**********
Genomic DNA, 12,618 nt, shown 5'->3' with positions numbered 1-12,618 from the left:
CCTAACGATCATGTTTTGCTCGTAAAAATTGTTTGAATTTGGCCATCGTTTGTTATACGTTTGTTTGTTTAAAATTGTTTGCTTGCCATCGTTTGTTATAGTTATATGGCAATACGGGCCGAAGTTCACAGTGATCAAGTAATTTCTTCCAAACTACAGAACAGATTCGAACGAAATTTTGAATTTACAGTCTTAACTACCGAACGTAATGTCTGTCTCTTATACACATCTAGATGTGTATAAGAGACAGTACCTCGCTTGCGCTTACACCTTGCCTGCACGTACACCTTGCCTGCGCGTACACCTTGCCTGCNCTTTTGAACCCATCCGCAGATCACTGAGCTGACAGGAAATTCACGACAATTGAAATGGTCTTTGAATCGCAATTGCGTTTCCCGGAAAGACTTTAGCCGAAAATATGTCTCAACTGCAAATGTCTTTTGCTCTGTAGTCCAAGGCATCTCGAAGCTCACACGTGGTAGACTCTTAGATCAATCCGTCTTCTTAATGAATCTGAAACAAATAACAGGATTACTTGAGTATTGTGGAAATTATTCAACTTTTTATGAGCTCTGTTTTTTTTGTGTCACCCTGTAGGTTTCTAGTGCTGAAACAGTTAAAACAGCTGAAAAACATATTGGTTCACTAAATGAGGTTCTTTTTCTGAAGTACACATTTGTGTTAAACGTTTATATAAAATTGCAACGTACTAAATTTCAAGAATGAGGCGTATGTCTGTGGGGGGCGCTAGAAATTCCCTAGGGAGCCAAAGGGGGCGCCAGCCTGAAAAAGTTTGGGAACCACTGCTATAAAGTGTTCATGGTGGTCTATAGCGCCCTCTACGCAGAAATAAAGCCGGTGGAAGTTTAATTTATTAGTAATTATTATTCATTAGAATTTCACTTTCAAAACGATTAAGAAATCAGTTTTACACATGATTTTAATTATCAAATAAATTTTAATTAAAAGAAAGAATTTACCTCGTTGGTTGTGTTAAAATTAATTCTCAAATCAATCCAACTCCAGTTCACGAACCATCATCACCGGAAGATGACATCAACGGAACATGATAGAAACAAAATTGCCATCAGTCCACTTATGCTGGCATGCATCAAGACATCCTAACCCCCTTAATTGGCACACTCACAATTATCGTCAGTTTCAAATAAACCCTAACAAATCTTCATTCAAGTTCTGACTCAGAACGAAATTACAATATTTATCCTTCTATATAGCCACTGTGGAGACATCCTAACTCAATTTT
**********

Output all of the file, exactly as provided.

Genomic DNA, 12,618 nt, shown 5'->3' with positions numbered 1-12,618 from the left:
CCTAACGATCATGTTTTGCTCGTAAAAATTGTTTGAATTTGGCCATCGTTTGTTATACGTTTGTTTGTTTAAAATTGTTTGCTTGCCATCGTTTGTTATAGTTATATGGCAATACGGGCCGAAGTTCACAGTGATCAAGTAATTTCTTCCAAACTACAGAACAGATTCGAACGAAATTTTGAATTTACAGTCTTAACTACCGAACGTAATGTCTGTCTCTTATACACATCTAGATGTGTATAAGAGACAGTACCTCGCTTGCGCTTACACCTTGCCTGCACGTACACCTTGCCTGCGCGTACACCTTGCCTGCNCTTTTGAACCCATCCGCAGATCACTGAGCTGACAGGAAATTCACGACAATTGAAATGGTCTTTGAATCGCAATTGCGTTTCCCGGAAAGACTTTAGCCGAAAATATGTCTCAACTGCAAATGTCTTTTGCTCTGTAGTCCAAGGCATCTCGAAGCTCACACGTGGTAGACTCTTAGATCAATCCGTCTTCTTAATGAATCTGAAACAAATAACAGGATTACTTGAGTATTGTGGAAATTATTCAACTTTTTATGAGCTCTGTTTTTTTTGTGTCACCCTGTAGGTTTCTAGTGCTGAAACAGTTAAAACAGCTGAAAAACATATTGGTTCACTAAATGAGGTTCTTTTTCTGAAGTACACATTTGTGTTAAACGTTTATATAAAATTGCAACGTACTAAATTTCAAGAATGAGGCGTATGTCTGTGGGGGGCGCTAGAAATTCCCTAGGGAGCCAAAGGGGGCGCCAGCCTGAAAAAGTTTGGGAACCACTGCTATAAAGTGTTCATGGTGGTCTATAGCGCCCTCTACGCAGAAATAAAGCCGGTGGAAGTTTAATTTATTAGTAATTATTATTCATTAGAATTTCACTTTCAAAACGATTAAGAAATCAGTTTTACACATGATTTTAATTATCAAATAAATTTTAATTAAAAGAAAGAATTTACCTCGTTGGTTGTGTTAAAATTAATTCTCAAATCAATCCAACTCCAGTTCACGAACCATCATCACCGGAAGATGACATCAACGGAACATGATAGAAACAAAATTGCCATCAGTCCACTTATGCTGGCATGCATCAAGACATCCTAACCCCCTTAATTGGCACACTCACAATTATCGTCAGTTTCAAATAAACCCTAACAAATCTTCATTCAAGTTCTGACTCAGAACGAAATTACAATATTTATCCTTCTATATAGCCACTGTGGAGACATCCTAACTCAATTTT